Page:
The elderly women made no reply. He was a rough self-made man—a Roman Catholic, although not a churchman, who could give them points on charity and who did his good deeds quietly and without boasting. Mr. Casey was a Scout, although not a young one, for that was the way they were taught to do their good deeds.

Upon their arrival home he directed the chauffeur to get his dinner or luncheon and return, and after the Hollister luncheon, Nora, Harvey, Ethel and Tom went to Van Courtlandt Park, where there was skating, returning in time for six o'clock dinner.

"I think, ma'am," said Mr. Casey, "we have monopolized your car pretty well, and you never have been inside of it."

"But I'm too busy, Mr. Casey. Today is Christmas and I love to view it from the window. Just to think that it belongs to me! I can't realize it. Mr. Casey, you are my fairy Godfather and nothing else. How can I ever repay you?"

"By always being a mother to my girl, ma'am, as ye have been since she met ye. Why, ye deserve a whole garage of automobiles for the kindness ye've shown her, and see the good man she now has through ye. Don't thank me, ma'am. It's ourselves who can't thank ye enough."



After a delicious Christmas dinner the Bigelows came over. They welcomed and embraced Nora. Mrs. Bigelow really seemed sincere on this occasion. Mr. Casey liked them at once, especially Mr. Bigelow and Nannie.

"They'll make her happy all right. My girl has chosen wisely," he thought.

Tom and Ethel went out together during Christmas week. They skated and visited all the art galleries, enjoying every moment. They had many serious talks, and Ethel took Tom to call on several of her friends. The girls voted him delightful and Ethel was proud of him. They spoke of Mattie Hastings.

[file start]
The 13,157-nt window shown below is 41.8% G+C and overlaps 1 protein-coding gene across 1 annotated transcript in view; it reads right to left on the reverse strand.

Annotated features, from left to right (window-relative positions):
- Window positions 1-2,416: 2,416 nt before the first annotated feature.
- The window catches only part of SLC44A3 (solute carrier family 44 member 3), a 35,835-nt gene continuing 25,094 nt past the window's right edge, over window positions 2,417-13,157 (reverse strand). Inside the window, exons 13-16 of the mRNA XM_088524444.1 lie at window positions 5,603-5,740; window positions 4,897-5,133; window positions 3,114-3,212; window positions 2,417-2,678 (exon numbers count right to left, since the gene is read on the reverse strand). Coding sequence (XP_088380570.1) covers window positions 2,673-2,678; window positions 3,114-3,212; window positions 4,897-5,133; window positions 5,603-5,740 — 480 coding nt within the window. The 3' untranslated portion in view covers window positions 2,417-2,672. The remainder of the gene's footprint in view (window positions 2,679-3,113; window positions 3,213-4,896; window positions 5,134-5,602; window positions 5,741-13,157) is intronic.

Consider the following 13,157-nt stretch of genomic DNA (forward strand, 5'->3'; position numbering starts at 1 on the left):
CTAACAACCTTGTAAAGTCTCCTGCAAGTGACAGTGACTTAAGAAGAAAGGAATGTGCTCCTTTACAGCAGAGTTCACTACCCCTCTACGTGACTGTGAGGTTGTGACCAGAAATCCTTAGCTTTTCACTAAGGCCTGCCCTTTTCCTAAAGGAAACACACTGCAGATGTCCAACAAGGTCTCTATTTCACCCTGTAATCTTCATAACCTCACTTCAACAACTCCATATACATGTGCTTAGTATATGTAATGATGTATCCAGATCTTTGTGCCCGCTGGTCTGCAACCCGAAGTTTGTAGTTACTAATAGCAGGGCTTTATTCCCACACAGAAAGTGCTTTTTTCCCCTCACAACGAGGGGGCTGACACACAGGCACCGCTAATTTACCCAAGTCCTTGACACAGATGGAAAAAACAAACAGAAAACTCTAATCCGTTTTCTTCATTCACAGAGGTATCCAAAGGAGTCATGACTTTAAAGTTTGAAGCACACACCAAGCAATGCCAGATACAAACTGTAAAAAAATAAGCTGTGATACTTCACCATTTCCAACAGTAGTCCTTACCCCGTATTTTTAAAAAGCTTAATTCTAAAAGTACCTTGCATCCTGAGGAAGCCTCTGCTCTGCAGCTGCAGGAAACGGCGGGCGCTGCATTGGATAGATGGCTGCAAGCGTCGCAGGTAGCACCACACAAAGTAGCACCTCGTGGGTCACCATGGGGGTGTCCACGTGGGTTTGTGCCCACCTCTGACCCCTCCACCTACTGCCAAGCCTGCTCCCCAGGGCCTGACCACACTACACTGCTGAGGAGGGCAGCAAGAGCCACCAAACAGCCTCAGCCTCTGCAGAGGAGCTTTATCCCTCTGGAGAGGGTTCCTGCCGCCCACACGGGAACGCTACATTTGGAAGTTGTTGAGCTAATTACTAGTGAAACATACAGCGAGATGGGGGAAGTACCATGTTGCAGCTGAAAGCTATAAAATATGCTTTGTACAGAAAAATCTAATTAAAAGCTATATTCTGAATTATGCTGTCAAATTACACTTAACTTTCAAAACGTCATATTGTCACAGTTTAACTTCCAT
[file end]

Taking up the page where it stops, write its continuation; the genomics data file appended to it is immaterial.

"Tom, Patty will never get over it," she said, "of that I'm sure."

"Ethel, don't you see, Patty witnessed it, and the shock is indelibly stamped on her memory. Time will help remove it—nothing else."

"But what a brave act, wasn't it?" continued Ethel. "Patty sends orders for flowers once a week for her grave, and they say it looks very lovely. And I even disliked her once. I said her eyes were too close together and I misjudged her. Then I fairly hated Nora—think!—she who saved my life. Each one has done something. What have I done? Whom have I benefited? Who is better for having had me for a friend?"

They were sitting on a bench in the picture gallery of the Metropolitan Museum Ethel looked very lovely. She wore a bunch of Tom's orchids and a grey velvet suit. Her eyes were bright and her cheeks were burning red. She was visibly excited. Tom saw that she felt her life had been a failure.

"Ethel," he said, taking her hand, "think of the joy you have brought to Aunt Susan. Can't you see how much happier she is today than when you first knew her? Look at Nora. Through you she has changed from an awkward girl into a cultivated and charming woman, engaged to a fine young physician belonging to one of New York's oldest families. Indirectly you are responsible for it all. Look at little Mary Hastings. Through you she has been, or will be completely cured of her spine trouble. And lastly, look at me, Ethel, you have brought sunshine and happiness into my life. It is not always the big things that go to make happiness. It is the small things as well; and in your sweet, quiet way you have scattered light and joy in many paths. I had not intended, my dear, to speak to you of my love. I wished to wait until I had more of a name for you, and until you had come out and had a chance to choose from many men more worthy perhaps than I, but I can not keep my secret. I love you, dear, and I would have you for my wife. Can I hope? Do you care for me a little?"

Ethel's eyes shone like stars. She looked up into his face and said:

"I care for you a great deal,—until you spoke I never knew how much. If you wish I will be your wife."